May 9, 2018 // 1 p.m.
As you read this, people are playing Fortnite all over the world. People are playing it on their PC, Xbox, PlayStation, and even mobile devices in houses, dorm rooms, coffee shops, and airports.
Fortnite Battle Royale has taken over the world, and there's nothing anyone can do about it. It's a cultural phenomenon, with people playing with the same burning enthusiasm that saw hundreds of thousands of people flooding the streets to play Pokémon Go.
However, Fortnite is a fairly complex game. As the game launches its fourth season of play — filled with a selection of superhero themed cosmetics — here's how Fortnite Battle Royale became the biggest game in the world.
Epic Games' smartest move was to make the game free-to-play. At the time Fortnite launched, PlayerUnknown's Battlegrounds was the hottest ticket, a battle royale game playable only on the PC and only if you had the high-end rig to run it and were happy to drop £30 on the experience.
As PUBG chugged towards its release on the Xbox Game Preview program, Fortnite was launching everywhere and it was absolutely free. Epic had a killer elevator pitch: 'Want to play PUBG but can't afford it? PUBG isn't available on your platform? Why not try Fortnite instead?'
Fortnite's free, and that's the best price to encourage players to give it a try, especially when people like Canadian rapper Drake are taking to Twitch and diving in as well. That's a good first step, but Epic didn't stop there.
You can play Fortnite on pretty much everything. You can play on several different platforms: PC, Mac, iOS, PS4, Xbox One, and eventually Android will come too. Apart from Xbox One and PS4, every single one of these platforms can play together.
This means that you can get in on the fun no matter what. Battle Royale games work well in a couch setting, watching the decisions be made and play out in real time, which is a large part of what makes the game so streamable.
a verb an adjective now.
Here, uniquely, after watching a friend play you can pull out your phone and play with them - sure, it'll control like ass, but you can still take part in the game. Those who prefer to play with a mouse can team up with friends that can only use controllers. It feels like the future of gaming, and it wouldn't be a surprise if Epic went into E3, announced Fortnite for Nintendo's Switch console, and carved itself out an even bigger audience.
Battle royale games are simple to understand: You start naked, you scavenge around for a weapon, you use that weapon to do a murder — or several — in the hope of being the last person standing.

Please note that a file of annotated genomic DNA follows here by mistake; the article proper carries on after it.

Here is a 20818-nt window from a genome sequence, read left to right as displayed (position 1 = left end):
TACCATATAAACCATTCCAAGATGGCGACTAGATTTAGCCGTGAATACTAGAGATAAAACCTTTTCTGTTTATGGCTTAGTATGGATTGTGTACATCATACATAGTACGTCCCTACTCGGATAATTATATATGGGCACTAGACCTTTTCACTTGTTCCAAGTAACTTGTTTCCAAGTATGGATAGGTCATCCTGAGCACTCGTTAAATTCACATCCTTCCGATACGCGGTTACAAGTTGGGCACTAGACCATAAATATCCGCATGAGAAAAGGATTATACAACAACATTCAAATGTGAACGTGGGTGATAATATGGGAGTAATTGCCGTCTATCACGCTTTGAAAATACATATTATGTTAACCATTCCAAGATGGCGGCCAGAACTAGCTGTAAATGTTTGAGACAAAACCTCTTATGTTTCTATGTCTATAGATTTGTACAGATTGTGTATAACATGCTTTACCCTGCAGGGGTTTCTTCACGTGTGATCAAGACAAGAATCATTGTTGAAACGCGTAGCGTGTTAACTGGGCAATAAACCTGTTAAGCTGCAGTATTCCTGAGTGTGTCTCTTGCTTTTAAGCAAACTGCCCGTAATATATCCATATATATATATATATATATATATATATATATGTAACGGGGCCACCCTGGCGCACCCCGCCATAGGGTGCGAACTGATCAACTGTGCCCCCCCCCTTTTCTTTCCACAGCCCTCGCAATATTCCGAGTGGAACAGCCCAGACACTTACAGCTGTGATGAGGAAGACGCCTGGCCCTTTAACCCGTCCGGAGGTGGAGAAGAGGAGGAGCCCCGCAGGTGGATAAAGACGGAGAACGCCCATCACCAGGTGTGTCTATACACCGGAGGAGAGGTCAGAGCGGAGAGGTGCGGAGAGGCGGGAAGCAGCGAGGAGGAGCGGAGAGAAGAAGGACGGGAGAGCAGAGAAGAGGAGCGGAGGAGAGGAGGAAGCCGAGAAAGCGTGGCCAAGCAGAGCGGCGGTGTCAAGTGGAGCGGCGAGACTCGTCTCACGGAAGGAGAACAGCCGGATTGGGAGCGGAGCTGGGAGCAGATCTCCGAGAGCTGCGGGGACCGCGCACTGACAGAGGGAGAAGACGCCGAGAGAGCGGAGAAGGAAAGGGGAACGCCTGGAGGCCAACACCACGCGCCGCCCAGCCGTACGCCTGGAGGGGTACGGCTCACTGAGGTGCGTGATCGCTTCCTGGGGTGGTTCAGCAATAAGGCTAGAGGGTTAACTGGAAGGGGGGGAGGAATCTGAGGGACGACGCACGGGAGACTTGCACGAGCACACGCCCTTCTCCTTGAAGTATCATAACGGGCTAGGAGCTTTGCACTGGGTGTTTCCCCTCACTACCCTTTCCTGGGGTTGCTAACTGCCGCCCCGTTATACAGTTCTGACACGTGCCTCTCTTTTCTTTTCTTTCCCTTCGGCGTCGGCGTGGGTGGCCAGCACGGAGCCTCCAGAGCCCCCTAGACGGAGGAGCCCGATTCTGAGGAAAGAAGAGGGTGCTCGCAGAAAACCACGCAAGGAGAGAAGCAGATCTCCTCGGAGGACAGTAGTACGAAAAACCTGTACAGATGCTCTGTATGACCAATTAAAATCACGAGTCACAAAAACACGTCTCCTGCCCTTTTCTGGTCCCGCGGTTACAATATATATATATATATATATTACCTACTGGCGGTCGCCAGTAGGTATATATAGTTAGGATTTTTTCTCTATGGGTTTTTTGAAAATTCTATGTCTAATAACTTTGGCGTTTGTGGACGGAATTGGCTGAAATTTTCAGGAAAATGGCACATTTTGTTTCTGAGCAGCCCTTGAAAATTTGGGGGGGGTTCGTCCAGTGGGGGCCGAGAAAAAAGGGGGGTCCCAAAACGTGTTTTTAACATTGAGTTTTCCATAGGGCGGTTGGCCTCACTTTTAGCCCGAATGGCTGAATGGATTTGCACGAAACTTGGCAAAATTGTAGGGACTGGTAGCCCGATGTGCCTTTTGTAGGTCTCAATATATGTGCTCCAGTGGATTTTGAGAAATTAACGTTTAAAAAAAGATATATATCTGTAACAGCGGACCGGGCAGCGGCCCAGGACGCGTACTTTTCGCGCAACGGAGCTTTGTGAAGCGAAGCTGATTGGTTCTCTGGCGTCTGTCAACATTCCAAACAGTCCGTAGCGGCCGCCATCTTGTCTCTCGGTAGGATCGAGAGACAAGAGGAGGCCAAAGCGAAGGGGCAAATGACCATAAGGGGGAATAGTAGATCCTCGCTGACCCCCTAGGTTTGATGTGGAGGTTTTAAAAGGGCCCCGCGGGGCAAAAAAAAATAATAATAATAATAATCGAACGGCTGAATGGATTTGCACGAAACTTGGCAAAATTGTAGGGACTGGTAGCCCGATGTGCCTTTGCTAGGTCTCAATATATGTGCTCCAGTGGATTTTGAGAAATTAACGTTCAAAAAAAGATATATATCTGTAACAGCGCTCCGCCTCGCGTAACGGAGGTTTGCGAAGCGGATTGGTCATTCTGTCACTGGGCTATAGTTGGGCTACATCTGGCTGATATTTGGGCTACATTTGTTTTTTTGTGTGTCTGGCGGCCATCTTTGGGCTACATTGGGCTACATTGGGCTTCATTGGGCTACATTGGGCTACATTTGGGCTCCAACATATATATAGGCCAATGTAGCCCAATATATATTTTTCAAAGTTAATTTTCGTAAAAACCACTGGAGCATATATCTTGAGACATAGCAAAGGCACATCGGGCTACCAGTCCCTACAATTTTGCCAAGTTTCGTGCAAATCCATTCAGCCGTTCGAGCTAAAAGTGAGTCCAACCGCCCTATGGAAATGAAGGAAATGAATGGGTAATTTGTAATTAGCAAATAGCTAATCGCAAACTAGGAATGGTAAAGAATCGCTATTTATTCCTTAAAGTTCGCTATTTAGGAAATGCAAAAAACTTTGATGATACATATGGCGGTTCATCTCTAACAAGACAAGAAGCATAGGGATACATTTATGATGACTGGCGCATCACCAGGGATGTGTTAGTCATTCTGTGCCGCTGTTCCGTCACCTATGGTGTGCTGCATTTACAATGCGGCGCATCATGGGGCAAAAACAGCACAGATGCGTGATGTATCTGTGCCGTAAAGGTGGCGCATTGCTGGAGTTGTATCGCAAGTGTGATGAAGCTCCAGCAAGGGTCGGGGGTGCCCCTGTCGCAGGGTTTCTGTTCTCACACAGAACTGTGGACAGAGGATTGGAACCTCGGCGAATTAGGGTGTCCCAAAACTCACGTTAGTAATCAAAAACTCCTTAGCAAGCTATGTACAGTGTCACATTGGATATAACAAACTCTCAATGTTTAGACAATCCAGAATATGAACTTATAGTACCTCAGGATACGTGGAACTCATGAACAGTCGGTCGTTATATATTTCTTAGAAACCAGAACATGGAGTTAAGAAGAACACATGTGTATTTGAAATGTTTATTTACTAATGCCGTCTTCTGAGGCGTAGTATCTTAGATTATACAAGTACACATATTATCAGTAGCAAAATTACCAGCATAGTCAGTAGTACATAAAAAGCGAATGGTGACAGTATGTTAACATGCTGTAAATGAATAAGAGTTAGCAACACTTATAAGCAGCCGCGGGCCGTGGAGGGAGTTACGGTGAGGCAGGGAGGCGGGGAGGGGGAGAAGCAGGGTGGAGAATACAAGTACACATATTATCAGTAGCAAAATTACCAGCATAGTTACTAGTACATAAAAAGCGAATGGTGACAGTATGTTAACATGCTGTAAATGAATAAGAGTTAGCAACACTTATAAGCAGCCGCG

There are lots of other factors to consider, such as which weapons are good in which situation, when to engage, when to hide, etc. But that comes with time. At a core level, the basic things you need to succeed in the game are clear.
Fortnite also has the addition of a destruction and building system which has created a huge skill ceiling. Watching players master it is engaging, and this top-level play gives casual gamers something to aim towards.
Better yet, killing people isn't about having godlike first-person shooter skills but more about a combination of different skills: Not many games reward you for patience, running away, or your aptitude for building things quickly, but Fortnite does, and that opens it up to a host of different play-styles.
The game feels, in a lot of ways, more like a stealth game or going on a hunt. You can outshoot people, sure, but you can also out-think them or out-build them, and both of those can bring their own satisfaction to it all.
The cartoony world of Fortnite may not be any less punishing in practice than the world's of Battlefield, PlayerUnknown's Battlegrounds, or the latest Call of Duty, but the bright shades and lack of noticeable blood makes it more likely to be accepted by parents and younger children, and less intimidating at first glance.
The cosmetics, emotes and general tone of the game is light and fluffy, and weapons are colour-coded by their effectiveness for your convenience. This isn't a case of the game being simple to jump in to, because that's covered above, but it's about presenting the world as something that appeals to people who don't even call themselves gamers.
In the game's first branded crossover, its next event will feature an Infinity Gauntlet. Finding it, players will turn into Thanos, and Epic promises this will give players all of the powers of the testicle-chinned behemoth.
This is surely only the first in a series of sponsored content, and it's a strong jumping in point for a whole host of other sponsored content.